Highlights of Catholic life in the 1950s were often found in parish religious events, forming a social bond for parishioners that was perhaps more intense than in parish life today. There were Missions and Forty Hour Devotions and other religious ceremonies which were often made into impressive productions. For example, the Forty Hour Devotion at St. Patrick’s was held with ceremony. The children sang the Litany of the Saints for the opening. Girls in white and boys in white shirts and dark trousers marched before the Blessed Sacrament at the opening and closing. Such events were well attended and are fondly remembered by many.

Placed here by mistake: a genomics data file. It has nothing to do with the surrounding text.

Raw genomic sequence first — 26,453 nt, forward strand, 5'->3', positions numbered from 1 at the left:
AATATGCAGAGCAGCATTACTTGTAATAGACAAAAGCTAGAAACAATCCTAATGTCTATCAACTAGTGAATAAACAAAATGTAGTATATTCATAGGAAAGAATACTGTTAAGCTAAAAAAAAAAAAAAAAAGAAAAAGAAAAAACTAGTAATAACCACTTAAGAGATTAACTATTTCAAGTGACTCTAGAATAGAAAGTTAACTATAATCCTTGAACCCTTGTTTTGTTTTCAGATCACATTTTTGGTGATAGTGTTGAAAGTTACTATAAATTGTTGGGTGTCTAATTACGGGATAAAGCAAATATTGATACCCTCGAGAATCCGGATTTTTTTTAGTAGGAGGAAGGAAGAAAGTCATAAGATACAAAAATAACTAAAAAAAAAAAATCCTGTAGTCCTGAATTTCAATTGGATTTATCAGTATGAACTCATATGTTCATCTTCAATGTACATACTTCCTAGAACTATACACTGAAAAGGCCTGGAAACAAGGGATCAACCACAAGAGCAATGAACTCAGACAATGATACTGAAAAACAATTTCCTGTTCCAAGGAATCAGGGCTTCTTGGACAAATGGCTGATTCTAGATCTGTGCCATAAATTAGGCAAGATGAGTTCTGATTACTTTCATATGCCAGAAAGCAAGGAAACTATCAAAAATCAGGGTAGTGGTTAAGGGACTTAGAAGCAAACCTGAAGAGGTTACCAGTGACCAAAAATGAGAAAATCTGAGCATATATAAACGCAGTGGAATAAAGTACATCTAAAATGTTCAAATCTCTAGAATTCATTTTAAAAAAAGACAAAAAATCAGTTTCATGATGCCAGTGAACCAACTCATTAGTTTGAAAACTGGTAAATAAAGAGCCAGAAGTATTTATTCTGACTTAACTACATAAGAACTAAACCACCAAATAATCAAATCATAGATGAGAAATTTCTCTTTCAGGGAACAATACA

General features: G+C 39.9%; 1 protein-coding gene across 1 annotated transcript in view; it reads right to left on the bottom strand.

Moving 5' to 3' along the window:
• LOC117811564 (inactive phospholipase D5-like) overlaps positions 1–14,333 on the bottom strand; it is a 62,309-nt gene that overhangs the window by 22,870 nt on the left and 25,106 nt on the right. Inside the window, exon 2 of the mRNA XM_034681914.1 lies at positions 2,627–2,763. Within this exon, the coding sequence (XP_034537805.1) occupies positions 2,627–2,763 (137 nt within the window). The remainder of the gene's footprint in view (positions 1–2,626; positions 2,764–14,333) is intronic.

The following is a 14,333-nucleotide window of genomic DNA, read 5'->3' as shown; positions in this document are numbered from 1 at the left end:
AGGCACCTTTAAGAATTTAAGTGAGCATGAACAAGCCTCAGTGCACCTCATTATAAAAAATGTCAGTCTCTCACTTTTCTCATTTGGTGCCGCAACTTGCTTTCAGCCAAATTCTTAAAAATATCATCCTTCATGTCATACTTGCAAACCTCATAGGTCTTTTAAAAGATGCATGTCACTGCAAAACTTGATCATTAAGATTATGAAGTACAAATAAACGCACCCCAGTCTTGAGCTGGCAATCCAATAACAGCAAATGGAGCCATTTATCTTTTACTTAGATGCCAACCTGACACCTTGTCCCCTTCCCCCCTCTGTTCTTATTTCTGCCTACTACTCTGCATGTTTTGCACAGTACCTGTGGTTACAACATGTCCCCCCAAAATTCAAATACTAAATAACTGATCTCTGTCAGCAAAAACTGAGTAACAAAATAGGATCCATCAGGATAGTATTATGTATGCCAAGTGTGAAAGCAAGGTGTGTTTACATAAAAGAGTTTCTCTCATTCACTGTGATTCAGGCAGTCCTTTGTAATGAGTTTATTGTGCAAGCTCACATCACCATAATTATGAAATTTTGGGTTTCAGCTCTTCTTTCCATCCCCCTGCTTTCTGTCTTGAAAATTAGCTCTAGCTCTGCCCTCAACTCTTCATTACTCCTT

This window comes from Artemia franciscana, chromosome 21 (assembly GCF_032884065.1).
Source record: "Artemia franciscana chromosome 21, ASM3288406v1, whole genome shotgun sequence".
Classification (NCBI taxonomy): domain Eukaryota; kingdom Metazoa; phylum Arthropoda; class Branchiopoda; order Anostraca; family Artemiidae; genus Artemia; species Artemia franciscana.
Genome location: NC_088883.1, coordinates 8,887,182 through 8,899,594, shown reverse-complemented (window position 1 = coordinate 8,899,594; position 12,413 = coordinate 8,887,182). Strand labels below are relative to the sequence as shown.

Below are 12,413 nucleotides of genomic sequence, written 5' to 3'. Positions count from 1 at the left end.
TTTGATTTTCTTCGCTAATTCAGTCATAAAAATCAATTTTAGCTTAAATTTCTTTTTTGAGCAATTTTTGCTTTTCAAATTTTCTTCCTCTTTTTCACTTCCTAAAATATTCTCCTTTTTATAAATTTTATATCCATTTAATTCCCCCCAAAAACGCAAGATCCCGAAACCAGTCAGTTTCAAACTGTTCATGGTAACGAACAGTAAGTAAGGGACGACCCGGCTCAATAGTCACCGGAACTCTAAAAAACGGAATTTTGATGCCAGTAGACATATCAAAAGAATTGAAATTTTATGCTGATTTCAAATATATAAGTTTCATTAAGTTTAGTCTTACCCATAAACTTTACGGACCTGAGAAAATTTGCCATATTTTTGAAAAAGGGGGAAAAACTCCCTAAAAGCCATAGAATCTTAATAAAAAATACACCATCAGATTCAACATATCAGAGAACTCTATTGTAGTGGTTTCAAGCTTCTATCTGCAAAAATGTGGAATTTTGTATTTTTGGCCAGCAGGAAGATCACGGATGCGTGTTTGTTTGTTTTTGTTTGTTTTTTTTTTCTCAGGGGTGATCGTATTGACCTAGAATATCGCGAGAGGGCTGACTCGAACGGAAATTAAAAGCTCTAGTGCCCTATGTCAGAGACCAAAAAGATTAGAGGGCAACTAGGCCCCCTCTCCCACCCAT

Another special event in the life of St. Patrick parish (and generally in most parishes across the nation at the time) was May Crowning. One girl, usually an eighth grader at St. Patrick, would crown the Blessed Mother, attended by several girls. The Sisters’ Chronicle for 1951 says that, “Jolene Brown crowned our Blessed Mother, attended by Joan McCleery, Mary Lee, and Dolores Mutchie, all who wore formals. In 1954, the Chronicle reports that “during the procession, the children sang the Litany of the Blessed Virgin in Latin.” Times change, and for some time, May Crowning was not part of the year’s liturgical events. St. Patrick’s has begun to celebrate the event again, though with less pageantry, perhaps.